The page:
Militants use children to do battle in Iraq
baghdad -- Child fighters, once a rare presence on Iraq’s battlefields, are playing a significant and growing role in kidnappings, killings and roadside bombings in the country, U.S. military officials say.
Boys, some as young as 11, now outnumber foreign fighters at U.S. detention camps in Iraq. Since March, their numbers have risen to 800 from 100, said Maj. Gen. Douglas Stone, the commander of detainee operations. The Times reported last month that only 130 non-Iraqi fighters were in U.S. custody in Iraq.
Stone attributes the rise in child fighters in the country, in part, to the pressure that the U.S. buildup of troops has placed on the flow of foreign fighters.
Fewer of them are making it into the country, he said, and the militant group Al Qaeda in Iraq is having a difficult time recruiting adults locally. Thus, it has turned to children.
“As our operations have increased, Al Qaeda [in Iraq] and others have used more minors in the fight against us, and in the process we have detained more and more juveniles,” Stone said.
He said the children make effective fighters because they are easily influenced, don’t experience fear in the same way as adults and don’t draw as much scrutiny from U.S. forces.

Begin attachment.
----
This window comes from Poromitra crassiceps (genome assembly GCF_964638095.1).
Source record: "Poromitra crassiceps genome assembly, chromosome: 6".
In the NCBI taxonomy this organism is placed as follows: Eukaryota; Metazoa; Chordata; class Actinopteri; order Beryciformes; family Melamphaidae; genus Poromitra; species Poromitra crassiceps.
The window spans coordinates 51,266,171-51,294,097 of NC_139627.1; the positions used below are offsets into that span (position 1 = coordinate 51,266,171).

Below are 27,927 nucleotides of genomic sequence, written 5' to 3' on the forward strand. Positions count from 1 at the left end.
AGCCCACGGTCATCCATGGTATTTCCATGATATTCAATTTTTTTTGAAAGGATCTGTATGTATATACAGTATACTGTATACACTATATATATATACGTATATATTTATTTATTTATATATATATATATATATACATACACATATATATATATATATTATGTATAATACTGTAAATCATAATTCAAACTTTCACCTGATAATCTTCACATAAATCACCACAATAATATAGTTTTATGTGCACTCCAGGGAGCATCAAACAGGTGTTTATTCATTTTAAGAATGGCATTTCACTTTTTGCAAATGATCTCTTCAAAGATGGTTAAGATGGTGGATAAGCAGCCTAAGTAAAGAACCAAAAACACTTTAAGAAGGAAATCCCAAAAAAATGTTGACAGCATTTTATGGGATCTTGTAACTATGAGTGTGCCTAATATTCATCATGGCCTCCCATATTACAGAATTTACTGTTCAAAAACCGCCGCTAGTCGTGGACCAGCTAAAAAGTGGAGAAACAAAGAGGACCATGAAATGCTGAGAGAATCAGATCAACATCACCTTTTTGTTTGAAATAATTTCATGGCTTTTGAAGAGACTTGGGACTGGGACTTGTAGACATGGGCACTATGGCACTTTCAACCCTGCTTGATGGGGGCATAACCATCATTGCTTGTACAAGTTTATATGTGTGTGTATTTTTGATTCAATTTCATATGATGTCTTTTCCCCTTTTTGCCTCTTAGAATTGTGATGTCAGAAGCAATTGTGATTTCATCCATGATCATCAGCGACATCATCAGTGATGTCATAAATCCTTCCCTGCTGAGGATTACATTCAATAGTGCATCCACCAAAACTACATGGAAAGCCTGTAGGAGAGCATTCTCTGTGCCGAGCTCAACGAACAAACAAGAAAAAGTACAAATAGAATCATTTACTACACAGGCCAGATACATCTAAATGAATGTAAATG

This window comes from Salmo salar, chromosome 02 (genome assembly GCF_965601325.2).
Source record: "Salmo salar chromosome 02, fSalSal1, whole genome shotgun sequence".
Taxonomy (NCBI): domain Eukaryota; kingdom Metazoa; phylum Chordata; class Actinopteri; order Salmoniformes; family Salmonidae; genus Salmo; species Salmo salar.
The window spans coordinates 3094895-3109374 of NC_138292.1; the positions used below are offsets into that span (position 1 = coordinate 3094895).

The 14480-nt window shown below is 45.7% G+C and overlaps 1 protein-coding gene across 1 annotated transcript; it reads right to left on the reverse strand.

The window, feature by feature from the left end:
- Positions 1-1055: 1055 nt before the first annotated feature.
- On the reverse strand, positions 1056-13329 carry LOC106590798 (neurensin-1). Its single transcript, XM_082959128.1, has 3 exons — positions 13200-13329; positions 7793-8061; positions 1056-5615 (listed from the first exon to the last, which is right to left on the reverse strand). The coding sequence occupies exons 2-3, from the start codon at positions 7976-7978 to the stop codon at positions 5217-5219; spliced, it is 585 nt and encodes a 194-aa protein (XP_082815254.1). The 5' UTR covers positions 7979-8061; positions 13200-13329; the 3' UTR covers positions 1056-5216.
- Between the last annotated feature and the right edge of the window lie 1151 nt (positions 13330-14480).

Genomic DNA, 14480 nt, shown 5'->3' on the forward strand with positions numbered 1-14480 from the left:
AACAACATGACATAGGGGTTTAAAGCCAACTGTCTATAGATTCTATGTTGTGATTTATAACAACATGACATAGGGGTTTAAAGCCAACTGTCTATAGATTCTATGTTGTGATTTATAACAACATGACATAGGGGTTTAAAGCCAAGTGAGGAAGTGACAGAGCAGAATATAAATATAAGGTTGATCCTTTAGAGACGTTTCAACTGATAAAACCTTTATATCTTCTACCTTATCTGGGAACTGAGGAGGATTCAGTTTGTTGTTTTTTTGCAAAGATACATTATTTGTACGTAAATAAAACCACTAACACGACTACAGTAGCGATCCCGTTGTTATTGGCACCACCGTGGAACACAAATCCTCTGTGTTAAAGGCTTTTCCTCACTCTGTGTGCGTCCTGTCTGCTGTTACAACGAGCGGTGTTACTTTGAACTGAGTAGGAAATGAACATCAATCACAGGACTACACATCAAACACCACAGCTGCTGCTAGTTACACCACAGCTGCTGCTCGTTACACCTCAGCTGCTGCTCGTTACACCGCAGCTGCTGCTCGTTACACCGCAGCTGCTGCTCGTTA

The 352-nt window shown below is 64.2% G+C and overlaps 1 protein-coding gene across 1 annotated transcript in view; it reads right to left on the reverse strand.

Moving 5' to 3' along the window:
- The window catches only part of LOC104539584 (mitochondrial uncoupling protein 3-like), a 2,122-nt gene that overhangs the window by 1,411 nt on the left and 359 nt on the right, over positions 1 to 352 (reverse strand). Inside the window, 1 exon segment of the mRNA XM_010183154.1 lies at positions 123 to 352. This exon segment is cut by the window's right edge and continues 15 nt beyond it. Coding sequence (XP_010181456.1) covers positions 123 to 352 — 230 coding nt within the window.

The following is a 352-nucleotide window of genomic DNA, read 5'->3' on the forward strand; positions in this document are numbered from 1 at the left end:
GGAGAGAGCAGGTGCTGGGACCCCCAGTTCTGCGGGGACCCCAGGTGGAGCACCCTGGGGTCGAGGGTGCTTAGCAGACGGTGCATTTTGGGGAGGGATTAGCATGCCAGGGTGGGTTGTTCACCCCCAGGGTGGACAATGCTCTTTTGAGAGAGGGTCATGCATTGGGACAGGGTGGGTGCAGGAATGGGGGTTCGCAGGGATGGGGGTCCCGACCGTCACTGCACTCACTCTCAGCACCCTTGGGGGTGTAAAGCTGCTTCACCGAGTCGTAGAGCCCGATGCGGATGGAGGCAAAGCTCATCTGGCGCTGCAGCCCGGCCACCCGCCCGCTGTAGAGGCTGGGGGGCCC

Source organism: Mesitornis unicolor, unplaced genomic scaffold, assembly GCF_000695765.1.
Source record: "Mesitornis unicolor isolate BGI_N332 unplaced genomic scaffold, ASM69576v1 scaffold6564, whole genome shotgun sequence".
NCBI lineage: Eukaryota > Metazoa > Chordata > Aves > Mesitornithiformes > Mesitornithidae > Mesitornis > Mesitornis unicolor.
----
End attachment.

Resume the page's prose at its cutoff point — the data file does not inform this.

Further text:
Other causes for the increase in detentions may be that U.S. forces are simply coming into contact with more children because of the troop buildup, and that financial pressures may have pushed some Iraqi families toward the militants.
Stone said some children have told interrogators that their parents encouraged them to do the militants’ dirty work because the extremists have deep pockets.
Insurgents typically pay the boys $200 to $300 to plant a bomb, enough to support a family for two or three months, say their Iraqi instructors at a U.S. rehabilitation center.
About 85% of the child detainees are Sunni and the majority live in Sunni Arab-dominated regions in the country’s west and north. In these deeply impoverished, violence-torn communities, the men with money and influence are the ones with the most powerful arsenals. These are the children’s role models.
The rise of child fighters will eventually make the Iraq conflict more gruesome, said Peter W. Singer, a Brookings Institution expert on child fighters.
He said militant leaders often treat children as a cheap commodity, and peace will be less attainable because “conflict entrepreneurs” now have an established and pliable fighting force in their communities.
Websites feature stories of child martyrs as an inspiration, and on the other side of the sectarian divide, radical Shiite Muslim cleric Muqtada Sadr’s Mahdi Army also boasts of youngsters’ involvement.
“This shows that the Mahdi are a popular resistance movement against the occupiers. The old men and the young men are on the same field of battle,” Sadr spokesman Sheik Ahmad Shebani told the London Daily Telegraph.
The boys are arrested under a wide range of circumstances, and their commitment to insurgents is believed to vary greatly.
Although some of their alleged offenses include kidnappings and killings, the vast majority are held for allegedly planting bombs in the road in exchange for money, authorities said.